And now authorities say the home was wrong.
From The New York Times:
A Catholic nun who was told she could stay in a retirement home in France only if she stopped wearing religious clothing was wronged, French officials say, in a case that they say misinterpreted the country’s laws prohibiting religious attire in some public spaces.
The nun, who is over 70 and has not been publicly identified, had been living in a convent in southeastern France when she decided to retire in Haute-Saône, her native region farther north.
Her application to live in a unit in a publicly funded retirement home in Vesoul, a town about 55 miles northeast of Dijon, was accepted in July. But the home, which is run by the local authorities, specified that she would have to accommodate the other residents by not wearing her religious habit or veil.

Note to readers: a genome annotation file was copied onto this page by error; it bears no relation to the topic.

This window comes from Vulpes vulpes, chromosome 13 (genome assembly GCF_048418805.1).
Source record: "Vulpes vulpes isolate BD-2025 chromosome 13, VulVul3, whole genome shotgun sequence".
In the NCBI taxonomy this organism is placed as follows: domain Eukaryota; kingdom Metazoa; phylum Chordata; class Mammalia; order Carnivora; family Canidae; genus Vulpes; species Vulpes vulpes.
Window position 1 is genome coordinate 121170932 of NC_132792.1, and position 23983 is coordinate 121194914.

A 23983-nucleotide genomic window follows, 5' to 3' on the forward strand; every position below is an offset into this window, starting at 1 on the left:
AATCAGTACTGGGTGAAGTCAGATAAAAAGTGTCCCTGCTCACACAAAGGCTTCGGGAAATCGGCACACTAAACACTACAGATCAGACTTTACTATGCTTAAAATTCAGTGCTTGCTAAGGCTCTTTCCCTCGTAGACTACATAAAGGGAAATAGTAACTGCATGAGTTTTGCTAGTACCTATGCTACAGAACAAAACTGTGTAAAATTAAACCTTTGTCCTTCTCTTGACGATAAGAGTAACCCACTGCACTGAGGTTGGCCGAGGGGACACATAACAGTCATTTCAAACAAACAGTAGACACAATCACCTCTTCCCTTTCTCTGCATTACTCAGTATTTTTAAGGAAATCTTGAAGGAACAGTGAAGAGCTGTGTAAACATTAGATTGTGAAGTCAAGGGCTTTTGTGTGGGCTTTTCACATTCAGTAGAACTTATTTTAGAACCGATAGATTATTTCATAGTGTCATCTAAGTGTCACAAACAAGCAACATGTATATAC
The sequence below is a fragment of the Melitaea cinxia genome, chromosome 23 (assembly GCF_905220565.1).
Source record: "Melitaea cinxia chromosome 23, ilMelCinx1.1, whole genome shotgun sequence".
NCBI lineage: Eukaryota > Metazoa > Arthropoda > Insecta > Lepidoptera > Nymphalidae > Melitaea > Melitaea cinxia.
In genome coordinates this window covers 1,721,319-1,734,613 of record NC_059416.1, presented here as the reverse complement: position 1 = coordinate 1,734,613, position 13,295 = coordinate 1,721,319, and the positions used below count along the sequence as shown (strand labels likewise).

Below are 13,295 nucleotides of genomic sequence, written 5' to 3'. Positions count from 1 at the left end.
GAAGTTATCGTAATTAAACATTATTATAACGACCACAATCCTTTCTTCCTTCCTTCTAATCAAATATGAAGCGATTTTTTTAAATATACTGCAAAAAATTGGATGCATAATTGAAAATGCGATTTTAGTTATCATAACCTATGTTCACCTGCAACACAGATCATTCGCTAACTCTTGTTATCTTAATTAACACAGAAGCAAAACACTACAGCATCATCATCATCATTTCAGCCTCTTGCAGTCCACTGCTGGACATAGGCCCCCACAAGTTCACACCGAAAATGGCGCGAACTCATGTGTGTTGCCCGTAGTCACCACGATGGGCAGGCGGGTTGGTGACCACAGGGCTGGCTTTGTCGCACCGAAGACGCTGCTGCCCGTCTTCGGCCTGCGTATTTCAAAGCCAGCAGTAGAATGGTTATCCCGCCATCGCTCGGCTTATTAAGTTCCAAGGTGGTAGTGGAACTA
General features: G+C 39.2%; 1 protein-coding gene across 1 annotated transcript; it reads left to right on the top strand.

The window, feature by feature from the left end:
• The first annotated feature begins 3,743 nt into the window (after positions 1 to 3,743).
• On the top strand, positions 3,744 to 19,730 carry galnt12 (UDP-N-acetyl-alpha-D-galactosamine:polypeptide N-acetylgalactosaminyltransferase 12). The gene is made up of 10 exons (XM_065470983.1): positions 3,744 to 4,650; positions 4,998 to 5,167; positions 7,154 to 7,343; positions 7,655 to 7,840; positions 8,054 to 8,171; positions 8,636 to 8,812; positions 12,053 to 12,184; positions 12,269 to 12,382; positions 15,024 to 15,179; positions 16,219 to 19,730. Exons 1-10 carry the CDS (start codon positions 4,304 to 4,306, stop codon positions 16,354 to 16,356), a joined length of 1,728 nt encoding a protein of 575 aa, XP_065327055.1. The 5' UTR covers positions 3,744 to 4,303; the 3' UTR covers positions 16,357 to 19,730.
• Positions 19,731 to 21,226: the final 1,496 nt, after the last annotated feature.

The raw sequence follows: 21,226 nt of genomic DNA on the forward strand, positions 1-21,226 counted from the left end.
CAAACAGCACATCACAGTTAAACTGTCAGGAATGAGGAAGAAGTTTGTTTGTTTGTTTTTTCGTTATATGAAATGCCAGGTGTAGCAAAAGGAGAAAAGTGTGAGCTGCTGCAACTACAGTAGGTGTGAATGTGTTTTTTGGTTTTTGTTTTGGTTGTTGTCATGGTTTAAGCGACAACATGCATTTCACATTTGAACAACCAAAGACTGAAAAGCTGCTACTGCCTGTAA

In a letter sent to the nun, and seen this week by the news outlet Agence France-Presse, the retirement home told her that “all ostentatious signs of belonging to a religious community cannot be accepted in order to guarantee everyone’s serenity.”
“Religion is a private matter and must remain so,” the letter said.
The nun did not agree to go without her habit, and the local parish helped her rent a private apartment instead.
Officials now say that the retirement home wrongly applied France’s secularism laws, and Alain Chrétien, the mayor of Vesoul, apologized in a statement on Tuesday.
“This error of judgment is very regrettable,” Mr. Chrétien said, adding that he was “personally” committed to finding the nun a spot in a public retirement home if she so wished.
France has faced numerous heated debates over the place of religion in society in recent years, centered on the concept of laïcité, a policy of state secularism that first emerged during the French Revolution and took form in the 19th century, culminating in a landmark 1905 law on the separation of church and state.